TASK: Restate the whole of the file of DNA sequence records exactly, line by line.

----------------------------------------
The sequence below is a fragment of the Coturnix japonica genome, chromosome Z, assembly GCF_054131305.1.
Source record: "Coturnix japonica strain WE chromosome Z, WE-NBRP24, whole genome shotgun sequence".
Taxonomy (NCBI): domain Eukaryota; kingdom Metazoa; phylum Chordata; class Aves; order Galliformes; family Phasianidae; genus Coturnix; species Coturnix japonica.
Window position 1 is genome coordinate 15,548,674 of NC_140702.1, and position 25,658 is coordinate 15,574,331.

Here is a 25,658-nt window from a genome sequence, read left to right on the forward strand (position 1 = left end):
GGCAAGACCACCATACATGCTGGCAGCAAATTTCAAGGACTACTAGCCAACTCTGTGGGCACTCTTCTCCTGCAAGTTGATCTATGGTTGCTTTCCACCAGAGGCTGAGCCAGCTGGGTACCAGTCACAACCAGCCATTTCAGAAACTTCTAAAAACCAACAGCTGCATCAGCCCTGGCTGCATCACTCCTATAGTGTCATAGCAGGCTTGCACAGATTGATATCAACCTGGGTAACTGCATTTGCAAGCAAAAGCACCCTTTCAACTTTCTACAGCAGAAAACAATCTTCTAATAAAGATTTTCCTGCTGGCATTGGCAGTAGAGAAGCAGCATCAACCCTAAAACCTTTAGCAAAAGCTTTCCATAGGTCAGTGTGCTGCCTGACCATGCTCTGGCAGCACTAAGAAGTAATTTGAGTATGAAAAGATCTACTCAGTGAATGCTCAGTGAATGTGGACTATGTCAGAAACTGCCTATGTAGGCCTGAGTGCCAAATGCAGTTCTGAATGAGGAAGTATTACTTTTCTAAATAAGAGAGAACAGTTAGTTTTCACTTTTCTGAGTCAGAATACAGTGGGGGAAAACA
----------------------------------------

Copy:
The sequence below is a fragment of the Coturnix japonica genome, chromosome Z, assembly GCF_054131305.1.
Source record: "Coturnix japonica strain WE chromosome Z, WE-NBRP24, whole genome shotgun sequence".
Taxonomy (NCBI): domain Eukaryota; kingdom Metazoa; phylum Chordata; class Aves; order Galliformes; family Phasianidae; genus Coturnix; species Coturnix japonica.
Window position 1 is genome coordinate 15,548,674 of NC_140702.1, and position 25,658 is coordinate 15,574,331.

Here is a 25,658-nt window from a genome sequence, read left to right on the forward strand (position 1 = left end):
GGCAAGACCACCATACATGCTGGCAGCAAATTTCAAGGACTACTAGCCAACTCTGTGGGCACTCTTCTCCTGCAAGTTGATCTATGGTTGCTTTCCACCAGAGGCTGAGCCAGCTGGGTACCAGTCACAACCAGCCATTTCAGAAACTTCTAAAAACCAACAGCTGCATCAGCCCTGGCTGCATCACTCCTATAGTGTCATAGCAGGCTTGCACAGATTGATATCAACCTGGGTAACTGCATTTGCAAGCAAAAGCACCCTTTCAACTTTCTACAGCAGAAAACAATCTTCTAATAAAGATTTTCCTGCTGGCATTGGCAGTAGAGAAGCAGCATCAACCCTAAAACCTTTAGCAAAAGCTTTCCATAGGTCAGTGTGCTGCCTGACCATGCTCTGGCAGCACTAAGAAGTAATTTGAGTATGAAAAGATCTACTCAGTGAATGCTCAGTGAATGTGGACTATGTCAGAAACTGCCTATGTAGGCCTGAGTGCCAAATGCAGTTCTGAATGAGGAAGTATTACTTTTCTAAATAAGAGAGAACAGTTAGTTTTCACTTTTCTGAGTCAGAATACAGTGGGGGAAAACA